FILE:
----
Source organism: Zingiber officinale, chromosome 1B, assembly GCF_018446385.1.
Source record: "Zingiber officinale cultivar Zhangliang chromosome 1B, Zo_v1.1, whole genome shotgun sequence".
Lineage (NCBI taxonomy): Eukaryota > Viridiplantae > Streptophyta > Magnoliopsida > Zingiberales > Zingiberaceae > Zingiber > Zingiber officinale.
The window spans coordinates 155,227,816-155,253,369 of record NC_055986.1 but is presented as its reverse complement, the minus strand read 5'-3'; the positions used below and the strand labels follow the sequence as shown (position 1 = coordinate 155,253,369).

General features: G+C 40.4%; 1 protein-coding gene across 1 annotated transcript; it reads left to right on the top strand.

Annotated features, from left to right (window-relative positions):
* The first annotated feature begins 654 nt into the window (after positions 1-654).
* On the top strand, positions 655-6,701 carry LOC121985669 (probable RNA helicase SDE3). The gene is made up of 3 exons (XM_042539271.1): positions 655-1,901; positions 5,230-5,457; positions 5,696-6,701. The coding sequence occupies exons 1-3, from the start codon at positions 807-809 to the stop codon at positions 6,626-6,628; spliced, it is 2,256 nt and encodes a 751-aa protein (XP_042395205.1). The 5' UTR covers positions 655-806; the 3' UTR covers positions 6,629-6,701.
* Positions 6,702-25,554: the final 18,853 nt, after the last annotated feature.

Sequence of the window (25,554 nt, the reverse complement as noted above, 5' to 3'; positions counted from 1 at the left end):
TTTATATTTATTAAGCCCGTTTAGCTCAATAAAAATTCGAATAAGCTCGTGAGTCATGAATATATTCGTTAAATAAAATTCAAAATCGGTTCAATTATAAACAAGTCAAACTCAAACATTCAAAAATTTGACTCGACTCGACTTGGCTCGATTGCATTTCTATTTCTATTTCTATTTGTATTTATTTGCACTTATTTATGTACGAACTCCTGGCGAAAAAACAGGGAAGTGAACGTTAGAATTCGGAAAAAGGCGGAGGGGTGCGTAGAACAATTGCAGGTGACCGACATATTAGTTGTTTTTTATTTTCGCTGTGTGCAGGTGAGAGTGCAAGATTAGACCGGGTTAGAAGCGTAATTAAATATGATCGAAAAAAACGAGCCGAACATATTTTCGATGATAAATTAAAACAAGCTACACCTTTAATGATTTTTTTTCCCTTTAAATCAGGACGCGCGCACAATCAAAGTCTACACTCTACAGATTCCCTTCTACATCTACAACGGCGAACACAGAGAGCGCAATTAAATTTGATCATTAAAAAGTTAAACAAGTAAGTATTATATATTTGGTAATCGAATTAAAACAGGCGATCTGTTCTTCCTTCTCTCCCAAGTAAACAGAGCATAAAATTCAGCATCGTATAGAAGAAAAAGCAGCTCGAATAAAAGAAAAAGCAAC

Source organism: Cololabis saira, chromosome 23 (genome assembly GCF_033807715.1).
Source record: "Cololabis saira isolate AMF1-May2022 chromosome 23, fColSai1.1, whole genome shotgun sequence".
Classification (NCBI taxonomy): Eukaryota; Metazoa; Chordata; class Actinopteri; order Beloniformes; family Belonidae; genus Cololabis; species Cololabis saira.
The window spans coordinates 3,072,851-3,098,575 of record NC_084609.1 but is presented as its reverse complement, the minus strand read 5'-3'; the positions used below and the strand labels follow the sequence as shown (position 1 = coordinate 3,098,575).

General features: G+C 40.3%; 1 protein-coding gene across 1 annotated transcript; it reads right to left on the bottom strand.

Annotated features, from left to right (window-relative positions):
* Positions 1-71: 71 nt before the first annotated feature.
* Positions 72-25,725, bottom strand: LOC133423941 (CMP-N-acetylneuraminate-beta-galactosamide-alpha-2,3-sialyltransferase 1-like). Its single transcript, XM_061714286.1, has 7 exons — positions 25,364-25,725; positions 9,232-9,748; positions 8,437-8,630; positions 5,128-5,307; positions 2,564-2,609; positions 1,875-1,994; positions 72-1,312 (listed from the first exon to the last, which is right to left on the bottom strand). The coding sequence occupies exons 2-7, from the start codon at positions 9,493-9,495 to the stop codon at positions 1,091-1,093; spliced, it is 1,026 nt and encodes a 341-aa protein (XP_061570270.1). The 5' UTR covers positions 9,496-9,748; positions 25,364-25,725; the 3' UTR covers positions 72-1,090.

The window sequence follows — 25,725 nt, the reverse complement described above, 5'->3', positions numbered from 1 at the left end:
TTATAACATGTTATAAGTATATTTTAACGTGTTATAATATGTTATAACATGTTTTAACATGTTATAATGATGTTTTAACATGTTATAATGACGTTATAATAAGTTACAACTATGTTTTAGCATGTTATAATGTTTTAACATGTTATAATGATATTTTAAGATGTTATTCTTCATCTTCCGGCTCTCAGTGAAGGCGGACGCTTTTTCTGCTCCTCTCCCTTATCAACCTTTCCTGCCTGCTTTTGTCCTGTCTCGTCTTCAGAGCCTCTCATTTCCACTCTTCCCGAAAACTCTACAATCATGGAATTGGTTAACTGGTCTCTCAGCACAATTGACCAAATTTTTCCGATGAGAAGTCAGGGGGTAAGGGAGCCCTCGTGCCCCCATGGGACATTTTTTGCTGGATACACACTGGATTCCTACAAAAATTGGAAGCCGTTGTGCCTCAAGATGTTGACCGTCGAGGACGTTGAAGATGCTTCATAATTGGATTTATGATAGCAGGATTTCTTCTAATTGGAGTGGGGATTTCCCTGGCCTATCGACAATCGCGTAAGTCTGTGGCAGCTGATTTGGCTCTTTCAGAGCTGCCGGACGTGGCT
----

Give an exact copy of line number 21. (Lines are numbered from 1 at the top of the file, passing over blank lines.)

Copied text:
TTATAACATGTTATAAGTATATTTTAACGTGTTATAATATGTTATAACATGTTTTAACATGTTATAATGATGTTTTAACATGTTATAATGACGTTATAATAAGTTACAACTATGTTTTAGCATGTTATAATGTTTTAACATGTTATAATGATATTTTAAGATGTTATTCTTCATCTTCCGGCTCTCAGTGAAGGCGGACGCTTTTTCTGCTCCTCTCCCTTATCAACCTTTCCTGCCTGCTTTTGTCCTGTCTCGTCTTCAGAGCCTCTCATTTCCACTCTTCCCGAAAACTCTACAATCATGGAATTGGTTAACTGGTCTCTCAGCACAATTGACCAAATTTTTCCGATGAGAAGTCAGGGGGTAAGGGAGCCCTCGTGCCCCCATGGGACATTTTTTGCTGGATACACACTGGATTCCTACAAAAATTGGAAGCCGTTGTGCCTCAAGATGTTGACCGTCGAGGACGTTGAAGATGCTTCATAATTGGATTTATGATAGCAGGATTTCTTCTAATTGGAGTGGGGATTTCCCTGGCCTATCGACAATCGCGTAAGTCTGTGGCAGCTGATTTGGCTCTTTCAGAGCTGCCGGACGTGGCT